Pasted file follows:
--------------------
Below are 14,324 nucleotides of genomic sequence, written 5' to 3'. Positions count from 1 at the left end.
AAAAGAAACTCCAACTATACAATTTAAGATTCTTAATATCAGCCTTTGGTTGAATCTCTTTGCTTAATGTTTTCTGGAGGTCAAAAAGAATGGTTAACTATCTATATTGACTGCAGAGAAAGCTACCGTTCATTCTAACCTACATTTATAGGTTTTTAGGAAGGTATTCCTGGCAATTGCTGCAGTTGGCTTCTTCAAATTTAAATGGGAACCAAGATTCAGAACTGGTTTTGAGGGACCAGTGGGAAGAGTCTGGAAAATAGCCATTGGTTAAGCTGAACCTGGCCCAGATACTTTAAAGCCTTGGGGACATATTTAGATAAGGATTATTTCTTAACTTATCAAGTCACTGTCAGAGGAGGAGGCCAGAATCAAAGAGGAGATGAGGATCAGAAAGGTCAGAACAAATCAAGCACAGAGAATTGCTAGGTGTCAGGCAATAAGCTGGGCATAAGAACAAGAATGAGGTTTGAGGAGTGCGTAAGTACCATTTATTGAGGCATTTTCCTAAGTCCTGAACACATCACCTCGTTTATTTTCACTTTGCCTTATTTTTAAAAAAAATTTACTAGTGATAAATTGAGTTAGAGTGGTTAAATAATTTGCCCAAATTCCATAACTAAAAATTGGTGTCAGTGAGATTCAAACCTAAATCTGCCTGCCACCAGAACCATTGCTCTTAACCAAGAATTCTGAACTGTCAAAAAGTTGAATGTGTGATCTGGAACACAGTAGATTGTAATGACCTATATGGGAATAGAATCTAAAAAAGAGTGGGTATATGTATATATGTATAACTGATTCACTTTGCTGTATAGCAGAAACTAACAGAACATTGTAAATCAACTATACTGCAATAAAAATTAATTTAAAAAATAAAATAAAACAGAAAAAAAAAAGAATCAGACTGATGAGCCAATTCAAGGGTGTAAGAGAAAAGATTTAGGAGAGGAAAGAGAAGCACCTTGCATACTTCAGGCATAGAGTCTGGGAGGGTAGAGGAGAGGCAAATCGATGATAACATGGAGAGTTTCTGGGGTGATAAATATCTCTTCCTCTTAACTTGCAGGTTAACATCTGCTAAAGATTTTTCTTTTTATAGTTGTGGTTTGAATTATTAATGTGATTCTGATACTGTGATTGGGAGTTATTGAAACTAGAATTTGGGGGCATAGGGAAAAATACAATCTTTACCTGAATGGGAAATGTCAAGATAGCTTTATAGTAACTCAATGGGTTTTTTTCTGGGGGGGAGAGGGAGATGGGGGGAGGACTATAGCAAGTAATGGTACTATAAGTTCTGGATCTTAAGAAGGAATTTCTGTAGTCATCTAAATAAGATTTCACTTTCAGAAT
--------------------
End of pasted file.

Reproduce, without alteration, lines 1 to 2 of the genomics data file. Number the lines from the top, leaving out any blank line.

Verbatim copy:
Below are 14,324 nucleotides of genomic sequence, written 5' to 3'. Positions count from 1 at the left end.
AAAAGAAACTCCAACTATACAATTTAAGATTCTTAATATCAGCCTTTGGTTGAATCTCTTTGCTTAATGTTTTCTGGAGGTCAAAAAGAATGGTTAACTATCTATATTGACTGCAGAGAAAGCTACCGTTCATTCTAACCTACATTTATAGGTTTTTAGGAAGGTATTCCTGGCAATTGCTGCAGTTGGCTTCTTCAAATTTAAATGGGAACCAAGATTCAGAACTGGTTTTGAGGGACCAGTGGGAAGAGTCTGGAAAATAGCCATTGGTTAAGCTGAACCTGGCCCAGATACTTTAAAGCCTTGGGGACATATTTAGATAAGGATTATTTCTTAACTTATCAAGTCACTGTCAGAGGAGGAGGCCAGAATCAAAGAGGAGATGAGGATCAGAAAGGTCAGAACAAATCAAGCACAGAGAATTGCTAGGTGTCAGGCAATAAGCTGGGCATAAGAACAAGAATGAGGTTTGAGGAGTGCGTAAGTACCATTTATTGAGGCATTTTCCTAAGTCCTGAACACATCACCTCGTTTATTTTCACTTTGCCTTATTTTTAAAAAAAATTTACTAGTGATAAATTGAGTTAGAGTGGTTAAATAATTTGCCCAAATTCCATAACTAAAAATTGGTGTCAGTGAGATTCAAACCTAAATCTGCCTGCCACCAGAACCATTGCTCTTAACCAAGAATTCTGAACTGTCAAAAAGTTGAATGTGTGATCTGGAACACAGTAGATTGTAATGACCTATATGGGAATAGAATCTAAAAAAGAGTGGGTATATGTATATATGTATAACTGATTCACTTTGCTGTATAGCAGAAACTAACAGAACATTGTAAATCAACTATACTGCAATAAAAATTAATTTAAAAAATAAAATAAAACAGAAAAAAAAAAGAATCAGACTGATGAGCCAATTCAAGGGTGTAAGAGAAAAGATTTAGGAGAGGAAAGAGAAGCACCTTGCATACTTCAGGCATAGAGTCTGGGAGGGTAGAGGAGAGGCAAATCGATGATAACATGGAGAGTTTCTGGGGTGATAAATATCTCTTCCTCTTAACTTGCAGGTTAACATCTGCTAAAGATTTTTCTTTTTATAGTTGTGGTTTGAATTATTAATGTGATTCTGATACTGTGATTGGGAGTTATTGAAACTAGAATTTGGGGGCATAGGGAAAAATACAATCTTTACCTGAATGGGAAATGTCAAGATAGCTTTATAGTAACTCAATGGGTTTTTTTCTGGGGGGGAGAGGGAGATGGGGGGAGGACTATAGCAAGTAATGGTACTATAAGTTCTGGATCTTAAGAAGGAATTTCTGTAGTCATCTAAATAAGATTTCACTTTCAGAAT